Top photo by Jefferson Siegel/2nd photo by Steven
This past Wednesday, workers continued removing the curbside dining structure from outside the former Kindred space on Sixth Street at First Avenue.
Workers took down one section starting in early November...and several weeks passed before the demolition resumed.
As previously noted, the Department of Transportation placed a termination notice here on Oct. 15... giving 24 hours' notice that the city would remove the structure, which never happened.
This is how the outdoors looked yesterday ...
"The city did flag us and wanted to take down all of [the curbside dining], but we were in process of securing a new tenant, so I worked with DOT to hold off on taking anything down until we had a clearer idea of what the plan was," Schulman said via email. "The new tenant only wanted one patio so we took down the second portion and left one up for them to handle."
He was unaware that the (unnamed) incoming tenant had most of the remaining structure discarded.
Schulman, who also operates Ruffian on Seventh Street, said that it was in great condition "but they must have a plan."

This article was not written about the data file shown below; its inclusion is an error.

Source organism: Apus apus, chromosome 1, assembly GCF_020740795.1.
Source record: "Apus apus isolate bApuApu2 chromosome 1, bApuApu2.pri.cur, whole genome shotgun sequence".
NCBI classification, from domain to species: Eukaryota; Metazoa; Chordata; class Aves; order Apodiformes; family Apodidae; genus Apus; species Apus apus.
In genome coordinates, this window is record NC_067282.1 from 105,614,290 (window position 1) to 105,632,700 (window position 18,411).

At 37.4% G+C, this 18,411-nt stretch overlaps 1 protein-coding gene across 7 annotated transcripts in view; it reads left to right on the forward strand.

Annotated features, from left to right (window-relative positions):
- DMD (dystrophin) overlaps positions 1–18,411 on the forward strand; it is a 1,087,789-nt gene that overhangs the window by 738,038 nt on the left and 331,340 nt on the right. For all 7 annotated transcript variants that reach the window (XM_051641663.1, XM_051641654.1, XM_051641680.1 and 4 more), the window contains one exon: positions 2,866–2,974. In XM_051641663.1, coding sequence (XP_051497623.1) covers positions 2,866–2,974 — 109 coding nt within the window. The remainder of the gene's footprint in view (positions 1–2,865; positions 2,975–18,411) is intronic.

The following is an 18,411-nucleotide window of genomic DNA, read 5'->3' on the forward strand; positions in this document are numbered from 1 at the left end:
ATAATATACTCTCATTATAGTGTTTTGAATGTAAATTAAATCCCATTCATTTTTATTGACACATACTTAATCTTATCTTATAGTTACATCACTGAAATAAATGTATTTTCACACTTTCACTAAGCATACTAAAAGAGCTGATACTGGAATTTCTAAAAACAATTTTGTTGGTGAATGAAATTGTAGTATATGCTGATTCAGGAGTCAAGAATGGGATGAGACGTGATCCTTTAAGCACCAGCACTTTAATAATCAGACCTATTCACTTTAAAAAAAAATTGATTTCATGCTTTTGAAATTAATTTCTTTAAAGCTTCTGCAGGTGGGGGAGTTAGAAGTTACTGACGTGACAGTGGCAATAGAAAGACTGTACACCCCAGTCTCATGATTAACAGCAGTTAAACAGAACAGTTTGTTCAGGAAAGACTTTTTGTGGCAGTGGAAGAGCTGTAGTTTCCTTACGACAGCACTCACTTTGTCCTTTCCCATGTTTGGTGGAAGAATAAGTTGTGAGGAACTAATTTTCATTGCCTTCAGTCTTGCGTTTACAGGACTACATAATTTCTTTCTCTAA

Kindred's outdoor structure was one of the better spaces around... and during the day, starting in September 2020, they rented tables to remote workers for $25 per person, which included coffee, WiFi and bathroom access.
"[We] spent a lot of time detailing it and building it to be a great space," he said of the efforts to offer a remote work option to residents as well as create a revenue source for Kindred during the pandemic.
Kindred closed on Aug. 14 after two-plus years in service.
Meanwhile, in an op-ed for Streetsblog last week, local City Councilmember Carlina Rivera called for a more creative and bold outdoor dining program, and for another Council hearing on the matter.
In order to get our bearings in our post-pandemic "new normal," a thoughtful reset of this program is necessary, with the allocation of the appropriate resources to protect safety and enforce rules. The City Council should hold a fair hearing to give the public the opportunity to weigh in on the future of the program, in a way that maximizes its potential for businesses and protects the quality of life of residents.The makeshift dining enclosures we see that are worn down and immovable are not reflective of the path forward. The lack of enforcement of the temporary program has led to excessive garbage and pests, narrowed sidewalks, and noise late into the night. These impacts on neighborhoods are undeniable, and can be addressed with meaningful reforms, strict enforcement, and straightforward guidelines that support small businesses without disrupting our communities.
Streetsblog noted that a second public hearing likely isn't happening.